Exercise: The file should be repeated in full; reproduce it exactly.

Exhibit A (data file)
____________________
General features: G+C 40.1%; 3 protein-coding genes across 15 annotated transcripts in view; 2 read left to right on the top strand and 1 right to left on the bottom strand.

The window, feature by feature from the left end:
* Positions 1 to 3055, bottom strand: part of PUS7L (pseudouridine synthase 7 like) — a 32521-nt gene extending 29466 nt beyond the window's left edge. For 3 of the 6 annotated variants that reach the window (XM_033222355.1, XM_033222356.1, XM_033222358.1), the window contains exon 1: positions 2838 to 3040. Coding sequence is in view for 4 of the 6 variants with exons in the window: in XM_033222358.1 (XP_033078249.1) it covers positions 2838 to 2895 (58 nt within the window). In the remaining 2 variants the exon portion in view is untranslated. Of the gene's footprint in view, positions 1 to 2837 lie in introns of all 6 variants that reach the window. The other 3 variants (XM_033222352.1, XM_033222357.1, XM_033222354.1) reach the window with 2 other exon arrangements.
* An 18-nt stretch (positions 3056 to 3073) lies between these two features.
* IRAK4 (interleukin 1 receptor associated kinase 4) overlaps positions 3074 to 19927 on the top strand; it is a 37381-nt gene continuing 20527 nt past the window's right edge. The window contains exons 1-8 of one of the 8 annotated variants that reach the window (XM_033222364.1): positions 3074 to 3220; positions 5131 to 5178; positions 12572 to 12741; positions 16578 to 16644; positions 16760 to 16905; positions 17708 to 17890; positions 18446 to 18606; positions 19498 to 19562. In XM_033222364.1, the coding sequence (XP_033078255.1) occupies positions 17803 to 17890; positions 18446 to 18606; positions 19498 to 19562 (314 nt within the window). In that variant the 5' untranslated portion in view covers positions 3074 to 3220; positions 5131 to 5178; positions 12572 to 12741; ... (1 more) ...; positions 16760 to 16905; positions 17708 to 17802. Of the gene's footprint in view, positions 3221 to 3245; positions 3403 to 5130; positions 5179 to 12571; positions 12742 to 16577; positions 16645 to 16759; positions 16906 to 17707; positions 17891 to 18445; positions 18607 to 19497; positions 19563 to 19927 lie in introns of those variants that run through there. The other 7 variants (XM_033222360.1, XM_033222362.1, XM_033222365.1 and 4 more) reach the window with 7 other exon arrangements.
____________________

General features: G+C 40.1%; 3 protein-coding genes across 15 annotated transcripts in view; 2 read left to right on the top strand and 1 right to left on the bottom strand.

The window, feature by feature from the left end:
* Positions 1 to 3055, bottom strand: part of PUS7L (pseudouridine synthase 7 like) — a 32521-nt gene extending 29466 nt beyond the window's left edge. For 3 of the 6 annotated variants that reach the window (XM_033222355.1, XM_033222356.1, XM_033222358.1), the window contains exon 1: positions 2838 to 3040. Coding sequence is in view for 4 of the 6 variants with exons in the window: in XM_033222358.1 (XP_033078249.1) it covers positions 2838 to 2895 (58 nt within the window). In the remaining 2 variants the exon portion in view is untranslated. Of the gene's footprint in view, positions 1 to 2837 lie in introns of all 6 variants that reach the window. The other 3 variants (XM_033222352.1, XM_033222357.1, XM_033222354.1) reach the window with 2 other exon arrangements.
* An 18-nt stretch (positions 3056 to 3073) lies between these two features.
* IRAK4 (interleukin 1 receptor associated kinase 4) overlaps positions 3074 to 19927 on the top strand; it is a 37381-nt gene continuing 20527 nt past the window's right edge. The window contains exons 1-8 of one of the 8 annotated variants that reach the window (XM_033222364.1): positions 3074 to 3220; positions 5131 to 5178; positions 12572 to 12741; positions 16578 to 16644; positions 16760 to 16905; positions 17708 to 17890; positions 18446 to 18606; positions 19498 to 19562. In XM_033222364.1, the coding sequence (XP_033078255.1) occupies positions 17803 to 17890; positions 18446 to 18606; positions 19498 to 19562 (314 nt within the window). In that variant the 5' untranslated portion in view covers positions 3074 to 3220; positions 5131 to 5178; positions 12572 to 12741; ... (1 more) ...; positions 16760 to 16905; positions 17708 to 17802. Of the gene's footprint in view, positions 3221 to 3245; positions 3403 to 5130; positions 5179 to 12571; positions 12742 to 16577; positions 16645 to 16759; positions 16906 to 17707; positions 17891 to 18445; positions 18607 to 19497; positions 19563 to 19927 lie in introns of those variants that run through there. The other 7 variants (XM_033222360.1, XM_033222362.1, XM_033222365.1 and 4 more) reach the window with 7 other exon arrangements.